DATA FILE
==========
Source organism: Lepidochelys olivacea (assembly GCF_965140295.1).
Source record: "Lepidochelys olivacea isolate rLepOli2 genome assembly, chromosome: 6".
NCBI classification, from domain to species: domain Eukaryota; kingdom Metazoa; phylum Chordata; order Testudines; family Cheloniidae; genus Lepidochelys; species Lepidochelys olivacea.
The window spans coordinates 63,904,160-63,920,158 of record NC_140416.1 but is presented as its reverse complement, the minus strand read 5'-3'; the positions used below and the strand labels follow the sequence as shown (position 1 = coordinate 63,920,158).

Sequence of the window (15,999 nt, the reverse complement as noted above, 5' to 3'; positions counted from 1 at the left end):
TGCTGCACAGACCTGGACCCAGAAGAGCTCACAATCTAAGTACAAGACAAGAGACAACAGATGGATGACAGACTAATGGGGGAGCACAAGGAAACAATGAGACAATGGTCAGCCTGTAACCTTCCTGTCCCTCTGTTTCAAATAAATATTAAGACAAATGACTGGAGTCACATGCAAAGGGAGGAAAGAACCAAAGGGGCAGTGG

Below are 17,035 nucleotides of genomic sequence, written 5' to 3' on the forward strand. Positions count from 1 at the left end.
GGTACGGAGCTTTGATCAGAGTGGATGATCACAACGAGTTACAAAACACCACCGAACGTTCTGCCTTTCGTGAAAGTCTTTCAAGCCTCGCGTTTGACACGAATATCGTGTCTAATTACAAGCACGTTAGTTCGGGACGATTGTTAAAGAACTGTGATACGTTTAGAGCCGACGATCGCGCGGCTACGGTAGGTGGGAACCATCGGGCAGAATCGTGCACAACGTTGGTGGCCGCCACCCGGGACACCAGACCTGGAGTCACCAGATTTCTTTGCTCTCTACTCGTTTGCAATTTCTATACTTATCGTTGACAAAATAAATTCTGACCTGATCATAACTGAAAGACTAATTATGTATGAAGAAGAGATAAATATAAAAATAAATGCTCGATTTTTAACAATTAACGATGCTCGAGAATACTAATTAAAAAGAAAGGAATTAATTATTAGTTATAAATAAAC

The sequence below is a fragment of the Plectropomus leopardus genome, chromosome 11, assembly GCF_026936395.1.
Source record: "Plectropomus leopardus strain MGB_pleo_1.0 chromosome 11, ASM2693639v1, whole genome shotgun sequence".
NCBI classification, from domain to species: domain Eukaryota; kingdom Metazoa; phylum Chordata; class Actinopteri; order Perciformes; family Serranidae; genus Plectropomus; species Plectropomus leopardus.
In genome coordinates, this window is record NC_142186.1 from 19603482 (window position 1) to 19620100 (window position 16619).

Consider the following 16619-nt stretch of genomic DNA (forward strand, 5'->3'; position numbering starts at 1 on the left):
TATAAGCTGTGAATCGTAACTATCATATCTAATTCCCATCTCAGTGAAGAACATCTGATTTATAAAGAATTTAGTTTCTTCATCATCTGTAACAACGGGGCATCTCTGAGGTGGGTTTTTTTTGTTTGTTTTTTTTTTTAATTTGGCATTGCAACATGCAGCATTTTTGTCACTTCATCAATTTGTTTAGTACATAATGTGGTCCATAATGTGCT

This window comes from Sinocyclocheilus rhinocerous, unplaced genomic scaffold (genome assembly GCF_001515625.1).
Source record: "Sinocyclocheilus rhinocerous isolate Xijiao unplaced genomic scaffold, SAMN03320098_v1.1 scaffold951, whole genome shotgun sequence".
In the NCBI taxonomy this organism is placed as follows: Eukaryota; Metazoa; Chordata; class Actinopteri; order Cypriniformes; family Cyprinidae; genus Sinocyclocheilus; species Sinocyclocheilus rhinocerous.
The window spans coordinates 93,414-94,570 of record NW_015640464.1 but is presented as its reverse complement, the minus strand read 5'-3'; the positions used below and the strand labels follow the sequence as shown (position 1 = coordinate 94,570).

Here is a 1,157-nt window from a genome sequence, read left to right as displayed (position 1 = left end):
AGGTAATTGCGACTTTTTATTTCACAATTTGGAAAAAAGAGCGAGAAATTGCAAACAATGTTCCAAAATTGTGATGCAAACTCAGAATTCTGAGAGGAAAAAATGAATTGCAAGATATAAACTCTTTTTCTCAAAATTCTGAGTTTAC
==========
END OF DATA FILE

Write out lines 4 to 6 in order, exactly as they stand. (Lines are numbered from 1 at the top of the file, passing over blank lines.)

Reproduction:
The window spans coordinates 63,904,160-63,920,158 of record NC_140416.1 but is presented as its reverse complement, the minus strand read 5'-3'; the positions used below and the strand labels follow the sequence as shown (position 1 = coordinate 63,920,158).

Sequence of the window (15,999 nt, the reverse complement as noted above, 5' to 3'; positions counted from 1 at the left end):
TGCTGCACAGACCTGGACCCAGAAGAGCTCACAATCTAAGTACAAGACAAGAGACAACAGATGGATGACAGACTAATGGGGGAGCACAAGGAAACAATGAGACAATGGTCAGCCTGTAACCTTCCTGTCCCTCTGTTTCAAATAAATATTAAGACAAATGACTGGAGTCACATGCAAAGGGAGGAAAGAACCAAAGGGGCAGTGG